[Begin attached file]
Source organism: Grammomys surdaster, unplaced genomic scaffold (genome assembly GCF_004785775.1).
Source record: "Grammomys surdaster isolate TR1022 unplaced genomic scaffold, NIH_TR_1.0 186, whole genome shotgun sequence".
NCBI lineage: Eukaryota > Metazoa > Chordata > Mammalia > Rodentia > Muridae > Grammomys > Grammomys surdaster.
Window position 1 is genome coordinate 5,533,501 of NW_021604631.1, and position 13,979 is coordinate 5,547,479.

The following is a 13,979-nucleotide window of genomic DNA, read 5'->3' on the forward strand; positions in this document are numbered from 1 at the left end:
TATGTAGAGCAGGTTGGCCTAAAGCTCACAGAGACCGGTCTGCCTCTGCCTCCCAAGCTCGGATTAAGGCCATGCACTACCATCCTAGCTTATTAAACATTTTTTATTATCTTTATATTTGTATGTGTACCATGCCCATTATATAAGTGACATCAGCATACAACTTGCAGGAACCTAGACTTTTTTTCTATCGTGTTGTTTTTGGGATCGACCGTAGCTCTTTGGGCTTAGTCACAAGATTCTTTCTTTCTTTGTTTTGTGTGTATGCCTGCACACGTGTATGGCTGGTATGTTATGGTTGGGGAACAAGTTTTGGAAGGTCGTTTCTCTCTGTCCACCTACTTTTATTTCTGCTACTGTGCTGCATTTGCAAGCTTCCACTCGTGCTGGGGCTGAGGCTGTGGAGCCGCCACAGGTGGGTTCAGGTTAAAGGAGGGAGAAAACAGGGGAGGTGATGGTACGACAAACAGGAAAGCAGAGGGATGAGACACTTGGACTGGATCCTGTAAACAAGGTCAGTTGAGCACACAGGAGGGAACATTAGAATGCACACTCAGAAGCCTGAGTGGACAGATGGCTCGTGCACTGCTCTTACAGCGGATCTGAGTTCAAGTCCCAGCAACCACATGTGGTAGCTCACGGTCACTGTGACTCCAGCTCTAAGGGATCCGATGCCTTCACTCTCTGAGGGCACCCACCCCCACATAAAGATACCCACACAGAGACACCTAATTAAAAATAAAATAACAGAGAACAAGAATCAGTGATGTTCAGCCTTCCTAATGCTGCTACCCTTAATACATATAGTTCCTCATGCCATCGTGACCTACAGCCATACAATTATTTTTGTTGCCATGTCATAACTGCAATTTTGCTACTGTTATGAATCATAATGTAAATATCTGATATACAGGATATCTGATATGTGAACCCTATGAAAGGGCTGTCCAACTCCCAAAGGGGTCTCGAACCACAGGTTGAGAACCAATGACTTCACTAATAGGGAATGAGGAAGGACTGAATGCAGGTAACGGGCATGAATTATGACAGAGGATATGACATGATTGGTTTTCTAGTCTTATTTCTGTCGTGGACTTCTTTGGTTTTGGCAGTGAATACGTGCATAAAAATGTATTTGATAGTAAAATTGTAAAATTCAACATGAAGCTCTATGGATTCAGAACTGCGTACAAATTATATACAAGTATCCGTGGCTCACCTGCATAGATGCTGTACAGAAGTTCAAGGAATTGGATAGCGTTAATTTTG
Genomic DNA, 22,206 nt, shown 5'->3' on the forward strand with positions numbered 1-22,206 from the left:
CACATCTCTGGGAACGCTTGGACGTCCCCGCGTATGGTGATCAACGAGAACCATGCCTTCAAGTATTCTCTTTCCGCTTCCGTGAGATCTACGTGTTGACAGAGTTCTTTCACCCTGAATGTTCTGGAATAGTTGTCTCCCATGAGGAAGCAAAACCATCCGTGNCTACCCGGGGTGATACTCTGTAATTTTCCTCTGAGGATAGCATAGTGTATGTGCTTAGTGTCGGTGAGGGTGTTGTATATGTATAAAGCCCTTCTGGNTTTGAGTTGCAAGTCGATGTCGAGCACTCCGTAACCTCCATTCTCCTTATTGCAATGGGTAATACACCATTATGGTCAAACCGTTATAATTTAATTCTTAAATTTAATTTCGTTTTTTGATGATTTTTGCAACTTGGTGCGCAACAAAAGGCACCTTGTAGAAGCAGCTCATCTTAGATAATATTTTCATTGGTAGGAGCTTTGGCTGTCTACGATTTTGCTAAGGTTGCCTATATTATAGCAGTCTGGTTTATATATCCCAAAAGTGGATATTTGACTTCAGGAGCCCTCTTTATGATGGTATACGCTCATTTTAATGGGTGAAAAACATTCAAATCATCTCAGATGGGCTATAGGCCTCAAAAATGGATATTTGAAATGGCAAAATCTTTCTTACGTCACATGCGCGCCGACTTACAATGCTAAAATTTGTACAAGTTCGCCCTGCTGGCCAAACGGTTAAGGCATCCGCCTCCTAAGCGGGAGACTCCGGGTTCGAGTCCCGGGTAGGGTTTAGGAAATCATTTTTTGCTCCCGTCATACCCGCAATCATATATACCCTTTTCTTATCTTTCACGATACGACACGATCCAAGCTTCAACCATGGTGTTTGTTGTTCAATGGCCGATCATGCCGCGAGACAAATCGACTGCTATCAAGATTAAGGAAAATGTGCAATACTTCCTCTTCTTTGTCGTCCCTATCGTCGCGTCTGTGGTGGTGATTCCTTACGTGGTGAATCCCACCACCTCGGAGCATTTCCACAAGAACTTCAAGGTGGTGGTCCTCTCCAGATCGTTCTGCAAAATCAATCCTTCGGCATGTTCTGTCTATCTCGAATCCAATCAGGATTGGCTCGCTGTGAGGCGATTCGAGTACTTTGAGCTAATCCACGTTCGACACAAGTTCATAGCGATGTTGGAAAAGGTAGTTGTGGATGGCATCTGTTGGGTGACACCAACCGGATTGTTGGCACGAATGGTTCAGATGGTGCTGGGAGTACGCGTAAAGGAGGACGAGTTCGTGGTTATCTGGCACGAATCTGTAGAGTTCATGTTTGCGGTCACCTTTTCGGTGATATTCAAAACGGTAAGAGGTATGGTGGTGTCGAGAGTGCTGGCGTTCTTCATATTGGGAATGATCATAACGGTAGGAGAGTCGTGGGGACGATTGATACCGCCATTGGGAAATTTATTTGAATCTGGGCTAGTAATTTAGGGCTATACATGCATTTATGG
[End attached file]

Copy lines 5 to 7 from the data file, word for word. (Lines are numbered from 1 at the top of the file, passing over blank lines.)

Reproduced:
The following is a 13,979-nucleotide window of genomic DNA, read 5'->3' on the forward strand; positions in this document are numbered from 1 at the left end:
TATGTAGAGCAGGTTGGCCTAAAGCTCACAGAGACCGGTCTGCCTCTGCCTCCCAAGCTCGGATTAAGGCCATGCACTACCATCCTAGCTTATTAAACATTTTTTATTATCTTTATATTTGTATGTGTACCATGCCCATTATATAAGTGACATCAGCATACAACTTGCAGGAACCTAGACTTTTTTTCTATCGTGTTGTTTTTGGGATCGACCGTAGCTCTTTGGGCTTAGTCACAAGATTCTTTCTTTCTTTGTTTTGTGTGTATGCCTGCACACGTGTATGGCTGGTATGTTATGGTTGGGGAACAAGTTTTGGAAGGTCGTTTCTCTCTGTCCACCTACTTTTATTTCTGCTACTGTGCTGCATTTGCAAGCTTCCACTCGTGCTGGGGCTGAGGCTGTGGAGCCGCCACAGGTGGGTTCAGGTTAAAGGAGGGAGAAAACAGGGGAGGTGATGGTACGACAAACAGGAAAGCAGAGGGATGAGACACTTGGACTGGATCCTGTAAACAAGGTCAGTTGAGCACACAGGAGGGAACATTAGAATGCACACTCAGAAGCCTGAGTGGACAGATGGCTCGTGCACTGCTCTTACAGCGGATCTGAGTTCAAGTCCCAGCAACCACATGTGGTAGCTCACGGTCACTGTGACTCCAGCTCTAAGGGATCCGATGCCTTCACTCTCTGAGGGCACCCACCCCCACATAAAGATACCCACACAGAGACACCTAATTAAAAATAAAATAACAGAGAACAAGAATCAGTGATGTTCAGCCTTCCTAATGCTGCTACCCTTAATACATATAGTTCCTCATGCCATCGTGACCTACAGCCATACAATTATTTTTGTTGCCATGTCATAACTGCAATTTTGCTACTGTTATGAATCATAATGTAAATATCTGATATACAGGATATCTGATATGTGAACCCTATGAAAGGGCTGTCCAACTCCCAAAGGGGTCTCGAACCACAGGTTGAGAACCAATGACTTCACTAATAGGGAATGAGGAAGGACTGAATGCAGGTAACGGGCATGAATTATGACAGAGGATATGACATGATTGGTTTTCTAGTCTTATTTCTGTCGTGGACTTCTTTGGTTTTGGCAGTGAATACGTGCATAAAAATGTATTTGATAGTAAAATTGTAAAATTCAACATGAAGCTCTATGGATTCAGAACTGCGTACAAATTATATACAAGTATCCGTGGCTCACCTGCATAGATGCTGTACAGAAGTTCAAGGAATTGGATAGCGTTAATTTTG
Genomic DNA, 22,206 nt, shown 5'->3' on the forward strand with positions numbered 1-22,206 from the left: